Brian Burke: Where Is the Toronto Maple Leafs General Manager’s Head?

With all the recent trades, Leafs Nation must be wondering what’s really running through general manager Brian Burke's mind.

Burke's initial plan was based on a three- to five-year model during this rebuild while  being competitive night in and night out and hopefully battling for a playoff berth.

They haven’t even gotten a sniff of the playoffs to this point, and have arguably been competitive, but the plan or model has turned into five to seven years to most observers.

Those playoffs have eluded Burke's grasp to this point are within striking distance, with the Leafs sitting just seven points out. It’s not out of the question that they could slip in, though it will be a tough task with 23 games remaining and a number of desperate teams still to leapfrog.

The Leafs played quite an uninspired game against Ottawa, the first 0-0 game between the two in their history. That was not the sign of a desperate team ready to battle for a postseason berth. They looked totally lost on the power play, and the lack of a puck-moving defenceman after the Tomas Kaberle trade was quite apparent.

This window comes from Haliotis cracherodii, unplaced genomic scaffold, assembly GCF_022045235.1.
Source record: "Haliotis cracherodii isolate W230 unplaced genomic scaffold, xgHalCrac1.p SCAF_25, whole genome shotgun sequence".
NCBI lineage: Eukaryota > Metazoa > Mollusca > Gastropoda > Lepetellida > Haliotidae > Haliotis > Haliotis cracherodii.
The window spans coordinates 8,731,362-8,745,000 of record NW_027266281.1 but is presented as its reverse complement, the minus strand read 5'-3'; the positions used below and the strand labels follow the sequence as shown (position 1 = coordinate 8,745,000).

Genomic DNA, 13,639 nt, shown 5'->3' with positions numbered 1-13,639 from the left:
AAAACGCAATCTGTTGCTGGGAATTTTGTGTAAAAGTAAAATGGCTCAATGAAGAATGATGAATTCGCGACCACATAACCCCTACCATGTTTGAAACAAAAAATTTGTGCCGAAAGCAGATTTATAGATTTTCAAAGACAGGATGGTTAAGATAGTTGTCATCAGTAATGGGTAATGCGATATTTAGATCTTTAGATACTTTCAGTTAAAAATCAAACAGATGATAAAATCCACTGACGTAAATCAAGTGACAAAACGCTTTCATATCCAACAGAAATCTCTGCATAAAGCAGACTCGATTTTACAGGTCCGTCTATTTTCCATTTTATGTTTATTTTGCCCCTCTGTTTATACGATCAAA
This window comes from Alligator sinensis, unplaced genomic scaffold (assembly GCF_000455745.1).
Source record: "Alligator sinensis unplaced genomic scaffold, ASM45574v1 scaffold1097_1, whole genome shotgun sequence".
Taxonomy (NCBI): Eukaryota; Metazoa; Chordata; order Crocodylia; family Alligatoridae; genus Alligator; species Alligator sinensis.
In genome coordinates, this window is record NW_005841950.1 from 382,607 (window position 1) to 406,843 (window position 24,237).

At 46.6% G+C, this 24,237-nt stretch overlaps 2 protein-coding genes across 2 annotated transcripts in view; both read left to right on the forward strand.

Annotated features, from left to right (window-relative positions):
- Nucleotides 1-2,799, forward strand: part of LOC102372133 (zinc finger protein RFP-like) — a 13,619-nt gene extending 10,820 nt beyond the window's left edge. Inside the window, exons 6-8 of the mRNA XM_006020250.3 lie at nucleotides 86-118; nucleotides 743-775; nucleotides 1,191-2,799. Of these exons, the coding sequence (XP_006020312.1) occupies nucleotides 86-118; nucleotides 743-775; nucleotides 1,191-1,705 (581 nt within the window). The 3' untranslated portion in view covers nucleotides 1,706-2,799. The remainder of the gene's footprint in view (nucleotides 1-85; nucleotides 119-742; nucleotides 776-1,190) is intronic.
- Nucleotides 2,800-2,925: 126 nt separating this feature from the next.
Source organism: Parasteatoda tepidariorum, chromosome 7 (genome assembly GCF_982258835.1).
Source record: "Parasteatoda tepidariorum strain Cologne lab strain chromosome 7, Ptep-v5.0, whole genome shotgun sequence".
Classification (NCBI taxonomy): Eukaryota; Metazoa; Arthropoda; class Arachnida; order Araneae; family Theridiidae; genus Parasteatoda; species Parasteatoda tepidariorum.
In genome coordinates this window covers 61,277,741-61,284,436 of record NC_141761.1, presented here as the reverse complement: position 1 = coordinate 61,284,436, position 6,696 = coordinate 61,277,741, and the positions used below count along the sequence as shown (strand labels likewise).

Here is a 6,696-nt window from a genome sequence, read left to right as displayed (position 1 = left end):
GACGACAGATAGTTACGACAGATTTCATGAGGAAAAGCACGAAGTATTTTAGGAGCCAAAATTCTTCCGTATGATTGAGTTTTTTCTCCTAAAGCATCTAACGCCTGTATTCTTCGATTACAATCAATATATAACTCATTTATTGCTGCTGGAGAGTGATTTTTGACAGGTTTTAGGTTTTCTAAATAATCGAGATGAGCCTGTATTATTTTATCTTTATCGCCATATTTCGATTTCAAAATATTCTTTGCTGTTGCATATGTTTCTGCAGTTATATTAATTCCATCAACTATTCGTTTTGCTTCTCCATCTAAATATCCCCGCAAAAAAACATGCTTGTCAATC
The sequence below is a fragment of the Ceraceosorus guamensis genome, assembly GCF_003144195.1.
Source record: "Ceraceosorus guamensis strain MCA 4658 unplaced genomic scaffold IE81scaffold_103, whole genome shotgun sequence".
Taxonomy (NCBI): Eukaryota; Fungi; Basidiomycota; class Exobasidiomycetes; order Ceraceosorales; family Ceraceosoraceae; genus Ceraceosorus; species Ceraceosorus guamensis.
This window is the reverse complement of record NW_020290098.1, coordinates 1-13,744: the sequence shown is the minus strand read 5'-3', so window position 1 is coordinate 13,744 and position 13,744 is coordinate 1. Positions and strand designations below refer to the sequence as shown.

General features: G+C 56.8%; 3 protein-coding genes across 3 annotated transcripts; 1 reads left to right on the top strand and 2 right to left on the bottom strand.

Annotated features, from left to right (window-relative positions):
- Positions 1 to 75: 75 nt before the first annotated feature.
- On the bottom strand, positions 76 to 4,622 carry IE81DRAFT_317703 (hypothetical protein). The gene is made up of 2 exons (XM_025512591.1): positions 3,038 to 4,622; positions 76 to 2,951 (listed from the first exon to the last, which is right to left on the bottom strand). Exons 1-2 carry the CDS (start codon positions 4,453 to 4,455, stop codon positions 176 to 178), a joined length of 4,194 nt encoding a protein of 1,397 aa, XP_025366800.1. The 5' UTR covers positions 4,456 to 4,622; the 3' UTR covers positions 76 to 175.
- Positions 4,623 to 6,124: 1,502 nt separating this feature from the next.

What a thing of beauty it would be if the Leafs could squeak into the playoffs after trading away three seemingly key pieces of their team while only receiving one initial roster player back (Joffrey Lupul).

Back to Burke's mind for a moment. It would seem to most that the Leafs are tanking the season by trading away Beauchemin, Kaberle and Versteeg, which wouldn’t bode well for the remaining first round draft pick they traded away for Phil Kessel. Burke, though, has re-acquired two first round picks through his dealings as well as two former first round prospects and a first round roster player (Lupul, the seventh overall pick in 2002).

Does Burke think that Leafs Nation has been partially pacified after overpaying for Kessel? He might and we may be.

Burke has certainly re-stocked the Leafs prospects list with the likes of Nazem Kadri, Greg McKegg, Keith Aulie, Jerry D’Amigo, Marcel Mueller, Brad Ross, Luca Caputi and Jesse Blacker, among others. Most recently through trades, he added two former first round picks, Jake Gardiner and Joe Colbourne. Colbourne had an immediate impact with the Marlies, scoring a goal in regulation, and showed off some pretty slick moves in the shootout, scoring as well.

For those that believe Burke is adding too many Americans, he has slid a few Canadian kids in there as well (Caputi, Gysbers, Colbourne, Kadri, Brayden Irwin, McKegg, Ross, and Blacker).

A seemingly glass half-empty or half-full scenario.

Pacified again, maybe.

A brief farewell to a great Leaf, Tomas Kaberle, who in his first postgame interview as a Boston Bruin made me hope somehow that he can retire a Leaf. That stud bled blue and white truly, and will forever. We’ll miss ya, Kabby!

I know I’ve bounced all over the place, but it’s fairly equivalent to the season the Leafs have had up to now, and the roller coaster ride isn’t quite done. There are still a number of loops to go around, and Burke himself said he isn’t finished.

So let's buckle up and hope this mad man at the controls doesn’t derail the car Leafs Nation is strapped into.

TAGS: Brian Burke, , NHL Northeast, , Tomas Kaberle, Toronto Maple Leafs